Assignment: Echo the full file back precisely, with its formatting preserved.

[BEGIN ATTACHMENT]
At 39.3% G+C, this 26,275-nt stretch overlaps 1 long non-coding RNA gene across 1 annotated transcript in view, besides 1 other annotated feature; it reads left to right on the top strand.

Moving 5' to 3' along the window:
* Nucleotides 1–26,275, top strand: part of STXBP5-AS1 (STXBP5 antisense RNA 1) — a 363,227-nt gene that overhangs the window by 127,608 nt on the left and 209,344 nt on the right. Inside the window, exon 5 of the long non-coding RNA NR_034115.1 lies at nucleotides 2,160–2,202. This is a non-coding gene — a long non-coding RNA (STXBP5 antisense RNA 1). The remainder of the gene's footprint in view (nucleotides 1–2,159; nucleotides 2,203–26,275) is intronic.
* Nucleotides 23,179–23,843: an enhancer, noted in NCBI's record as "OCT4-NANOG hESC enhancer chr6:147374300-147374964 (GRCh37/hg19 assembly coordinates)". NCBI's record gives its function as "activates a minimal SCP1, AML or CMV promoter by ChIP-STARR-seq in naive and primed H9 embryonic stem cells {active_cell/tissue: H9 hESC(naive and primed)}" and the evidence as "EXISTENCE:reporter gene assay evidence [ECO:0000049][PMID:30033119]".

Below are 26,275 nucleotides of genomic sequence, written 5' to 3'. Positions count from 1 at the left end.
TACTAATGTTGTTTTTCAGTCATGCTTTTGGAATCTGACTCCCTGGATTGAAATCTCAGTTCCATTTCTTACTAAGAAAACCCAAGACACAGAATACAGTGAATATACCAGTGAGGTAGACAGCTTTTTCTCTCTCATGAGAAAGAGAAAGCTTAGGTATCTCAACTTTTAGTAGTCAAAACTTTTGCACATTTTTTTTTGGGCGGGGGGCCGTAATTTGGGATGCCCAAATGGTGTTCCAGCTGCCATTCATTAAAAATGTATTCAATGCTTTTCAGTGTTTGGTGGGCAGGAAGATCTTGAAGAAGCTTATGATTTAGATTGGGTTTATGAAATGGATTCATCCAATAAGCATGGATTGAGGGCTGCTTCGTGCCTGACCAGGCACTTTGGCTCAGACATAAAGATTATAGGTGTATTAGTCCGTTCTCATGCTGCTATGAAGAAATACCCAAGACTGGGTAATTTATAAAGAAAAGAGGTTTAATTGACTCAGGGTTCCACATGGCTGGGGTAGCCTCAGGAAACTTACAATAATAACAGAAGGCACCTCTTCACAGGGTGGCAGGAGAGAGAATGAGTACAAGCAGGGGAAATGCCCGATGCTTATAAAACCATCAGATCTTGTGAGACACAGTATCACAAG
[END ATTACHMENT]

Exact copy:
At 39.3% G+C, this 26,275-nt stretch overlaps 1 long non-coding RNA gene across 1 annotated transcript in view, besides 1 other annotated feature; it reads left to right on the top strand.

Moving 5' to 3' along the window:
* Nucleotides 1–26,275, top strand: part of STXBP5-AS1 (STXBP5 antisense RNA 1) — a 363,227-nt gene that overhangs the window by 127,608 nt on the left and 209,344 nt on the right. Inside the window, exon 5 of the long non-coding RNA NR_034115.1 lies at nucleotides 2,160–2,202. This is a non-coding gene — a long non-coding RNA (STXBP5 antisense RNA 1). The remainder of the gene's footprint in view (nucleotides 1–2,159; nucleotides 2,203–26,275) is intronic.
* Nucleotides 23,179–23,843: an enhancer, noted in NCBI's record as "OCT4-NANOG hESC enhancer chr6:147374300-147374964 (GRCh37/hg19 assembly coordinates)". NCBI's record gives its function as "activates a minimal SCP1, AML or CMV promoter by ChIP-STARR-seq in naive and primed H9 embryonic stem cells {active_cell/tissue: H9 hESC(naive and primed)}" and the evidence as "EXISTENCE:reporter gene assay evidence [ECO:0000049][PMID:30033119]".

Below are 26,275 nucleotides of genomic sequence, written 5' to 3'. Positions count from 1 at the left end.
TACTAATGTTGTTTTTCAGTCATGCTTTTGGAATCTGACTCCCTGGATTGAAATCTCAGTTCCATTTCTTACTAAGAAAACCCAAGACACAGAATACAGTGAATATACCAGTGAGGTAGACAGCTTTTTCTCTCTCATGAGAAAGAGAAAGCTTAGGTATCTCAACTTTTAGTAGTCAAAACTTTTGCACATTTTTTTTTGGGCGGGGGGCCGTAATTTGGGATGCCCAAATGGTGTTCCAGCTGCCATTCATTAAAAATGTATTCAATGCTTTTCAGTGTTTGGTGGGCAGGAAGATCTTGAAGAAGCTTATGATTTAGATTGGGTTTATGAAATGGATTCATCCAATAAGCATGGATTGAGGGCTGCTTCGTGCCTGACCAGGCACTTTGGCTCAGACATAAAGATTATAGGTGTATTAGTCCGTTCTCATGCTGCTATGAAGAAATACCCAAGACTGGGTAATTTATAAAGAAAAGAGGTTTAATTGACTCAGGGTTCCACATGGCTGGGGTAGCCTCAGGAAACTTACAATAATAACAGAAGGCACCTCTTCACAGGGTGGCAGGAGAGAGAATGAGTACAAGCAGGGGAAATGCCCGATGCTTATAAAACCATCAGATCTTGTGAGACACAGTATCACAAG